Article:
New York

The hotel: Hasbrouck House

The location: Stone Ridge (Hudson Valley)

The peak season: Sept. 28-Oct. 28

This 1757 stone mansion looks as though it could have been transplanted from the English countryside, but the Dutch colonial build is all New York. Newly restored by a Brooklyn-based developer, it’s set on 55 acres with a 50-foot pool, an ice skating rink (come winter), and a fire pit for nightly bonfires. The restaurant, Butterfield, has a menu by Shawn Burnette, who trained under April Bloomfield at the Breslin and has restored the property’s original smokehouse. As for the rooms: Expect natural colors, subtle gold accents, goose down bedding, and spacious marble showers (from $275).

The hotel: Scribner’s Lodge

The location: Hunter (the Catskills)

The peak season: Sept. 28-Oct. 28

It’ll only be soft-open during the peak foliage month of October, but Scribner’s is set to raise the style standard for lodges in the Catskills when it opens officially on Nov. 11. Like Hasbrouck House, its 38 rooms (from $430) – set three hours north of New York City – are a seamless extension of Brooklyn living, with a white-on-white aesthetic that’s punched up by exposed stonework, dark-stained maple floors, and vintage boho rugs. The property has also brought up a Brooklyn-based restaurant team, Matt Ricke and Adam Volk – from Greenpoint’s Esme and Williamburg’s Exley – to create a Swiss, après ski-inspired menu that borrows from the Hudson Valley’s bounty.

The hotel: Grove Lodge at Mohonk Mountain

The location: New Paltz (Hudson Valley)

The peak season: Sept. 28-Oct. 28

Maybe you’re already in on the secret that a 147-year-old Victorian castle on a Hudson Valley mountain has a killer spa and its own stables. But you probably don’t know that this year, the landmarked property is opening its first new accommodations in 100 years. The six all-inclusive rooms that make up the Grove Lodge (from $1,090) – all with double-height ceilings, stone fireplaces, and Frette linens – can be booked individually or as a whole. There are rocking chairs on the patio and Gilchrist & Soames amenities in the bathroom – in other words, it’s just the right combo of traditional and contemporary.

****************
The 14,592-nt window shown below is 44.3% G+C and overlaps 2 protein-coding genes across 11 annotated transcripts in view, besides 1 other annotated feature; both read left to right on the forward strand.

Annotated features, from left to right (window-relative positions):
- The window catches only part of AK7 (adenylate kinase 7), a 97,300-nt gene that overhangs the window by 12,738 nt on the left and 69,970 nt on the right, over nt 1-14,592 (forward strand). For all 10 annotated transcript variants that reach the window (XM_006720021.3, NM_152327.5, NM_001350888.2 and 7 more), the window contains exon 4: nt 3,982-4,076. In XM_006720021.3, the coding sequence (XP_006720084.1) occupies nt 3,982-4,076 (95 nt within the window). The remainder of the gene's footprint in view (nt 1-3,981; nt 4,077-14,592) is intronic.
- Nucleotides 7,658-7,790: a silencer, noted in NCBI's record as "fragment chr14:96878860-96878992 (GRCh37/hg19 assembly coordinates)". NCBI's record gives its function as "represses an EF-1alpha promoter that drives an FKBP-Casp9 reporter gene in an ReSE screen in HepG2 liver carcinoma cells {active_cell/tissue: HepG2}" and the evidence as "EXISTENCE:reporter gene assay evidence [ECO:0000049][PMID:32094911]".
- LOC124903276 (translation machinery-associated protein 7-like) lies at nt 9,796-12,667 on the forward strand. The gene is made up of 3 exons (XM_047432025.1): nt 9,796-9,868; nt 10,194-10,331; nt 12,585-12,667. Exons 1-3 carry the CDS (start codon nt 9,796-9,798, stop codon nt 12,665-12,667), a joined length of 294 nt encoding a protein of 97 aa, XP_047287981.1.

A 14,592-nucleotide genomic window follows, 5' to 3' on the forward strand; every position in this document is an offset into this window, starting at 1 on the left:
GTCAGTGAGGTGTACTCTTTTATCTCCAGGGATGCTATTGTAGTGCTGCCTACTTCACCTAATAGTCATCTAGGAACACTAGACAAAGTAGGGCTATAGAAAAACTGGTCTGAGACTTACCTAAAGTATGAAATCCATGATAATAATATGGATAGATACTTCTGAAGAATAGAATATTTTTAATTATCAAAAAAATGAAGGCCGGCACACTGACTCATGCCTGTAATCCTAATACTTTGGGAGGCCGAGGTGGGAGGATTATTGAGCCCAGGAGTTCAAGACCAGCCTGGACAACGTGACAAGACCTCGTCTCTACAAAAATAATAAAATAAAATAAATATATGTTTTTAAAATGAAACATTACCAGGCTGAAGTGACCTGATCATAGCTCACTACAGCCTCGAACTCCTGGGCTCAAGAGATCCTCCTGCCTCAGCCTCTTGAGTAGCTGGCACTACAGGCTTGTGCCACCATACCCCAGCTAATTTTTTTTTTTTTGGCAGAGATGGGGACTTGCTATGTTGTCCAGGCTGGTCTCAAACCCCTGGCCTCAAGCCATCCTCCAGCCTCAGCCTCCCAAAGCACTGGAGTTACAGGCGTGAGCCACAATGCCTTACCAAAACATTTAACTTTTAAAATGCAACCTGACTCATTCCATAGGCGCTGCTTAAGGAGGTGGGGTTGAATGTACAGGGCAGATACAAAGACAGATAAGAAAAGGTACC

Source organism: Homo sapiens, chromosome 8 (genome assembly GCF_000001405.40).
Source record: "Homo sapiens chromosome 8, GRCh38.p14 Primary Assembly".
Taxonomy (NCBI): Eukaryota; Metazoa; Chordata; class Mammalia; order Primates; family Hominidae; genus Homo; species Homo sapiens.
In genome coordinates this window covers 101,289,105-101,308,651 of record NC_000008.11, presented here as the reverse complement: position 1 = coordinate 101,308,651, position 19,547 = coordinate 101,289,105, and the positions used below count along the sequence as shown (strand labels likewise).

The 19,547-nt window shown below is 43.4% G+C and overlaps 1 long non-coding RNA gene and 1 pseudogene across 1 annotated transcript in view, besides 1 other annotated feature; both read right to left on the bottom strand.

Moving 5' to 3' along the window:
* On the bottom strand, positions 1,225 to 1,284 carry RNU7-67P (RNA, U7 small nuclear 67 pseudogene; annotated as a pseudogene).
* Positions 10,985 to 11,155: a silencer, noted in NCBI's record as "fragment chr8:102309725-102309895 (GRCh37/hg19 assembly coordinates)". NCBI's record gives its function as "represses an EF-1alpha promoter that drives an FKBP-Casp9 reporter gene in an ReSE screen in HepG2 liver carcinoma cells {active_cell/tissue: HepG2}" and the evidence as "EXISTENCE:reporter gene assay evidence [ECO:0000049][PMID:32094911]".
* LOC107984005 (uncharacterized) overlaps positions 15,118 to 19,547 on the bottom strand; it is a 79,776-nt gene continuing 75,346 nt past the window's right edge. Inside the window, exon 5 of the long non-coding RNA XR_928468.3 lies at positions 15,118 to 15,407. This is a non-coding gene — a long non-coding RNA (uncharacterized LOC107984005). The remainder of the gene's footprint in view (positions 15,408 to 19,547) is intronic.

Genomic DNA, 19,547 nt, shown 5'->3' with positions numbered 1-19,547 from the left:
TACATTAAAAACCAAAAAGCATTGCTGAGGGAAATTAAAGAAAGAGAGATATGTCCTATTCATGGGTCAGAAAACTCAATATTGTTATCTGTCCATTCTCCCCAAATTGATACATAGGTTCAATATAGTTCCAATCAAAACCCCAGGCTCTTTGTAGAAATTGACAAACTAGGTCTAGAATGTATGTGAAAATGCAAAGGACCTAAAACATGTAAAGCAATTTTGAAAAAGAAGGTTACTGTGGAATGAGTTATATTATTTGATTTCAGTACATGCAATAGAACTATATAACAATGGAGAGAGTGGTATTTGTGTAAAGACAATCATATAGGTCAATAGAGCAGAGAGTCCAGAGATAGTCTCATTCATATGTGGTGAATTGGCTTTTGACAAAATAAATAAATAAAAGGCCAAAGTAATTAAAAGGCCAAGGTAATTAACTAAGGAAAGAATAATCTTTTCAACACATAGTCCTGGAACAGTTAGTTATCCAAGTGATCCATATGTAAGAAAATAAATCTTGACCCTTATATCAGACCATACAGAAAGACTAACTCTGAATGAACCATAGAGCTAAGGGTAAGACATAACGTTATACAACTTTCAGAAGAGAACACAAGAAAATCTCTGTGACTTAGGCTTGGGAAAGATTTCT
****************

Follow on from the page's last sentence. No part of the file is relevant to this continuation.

The hotel: Spicer Mansion

The location: Mystic

The peak season: Oct. 12-28

No kids under 12 are allowed at this eight-room historic home – named for its former owner, Capt. Elihu Spicer – in the stunning seaside village of Mystic. After all, this house was built for entertaining, with sitting rooms and salons filling the bulk of its first floor. Thanks to a stem-to-stern renovation that culminated in May, the property is ready for a new generation of guests – it has added a fleet of BMW 750i’s to shuttle guests to and from the train station, picnic service for those who want to stroll its sprawling gardens, and ultra-soft Matouk linens in the bedrooms (from $430). For views of leaves changing color, you’ll want to drive a bit away from the coast and into the rolling hills of Connecticut.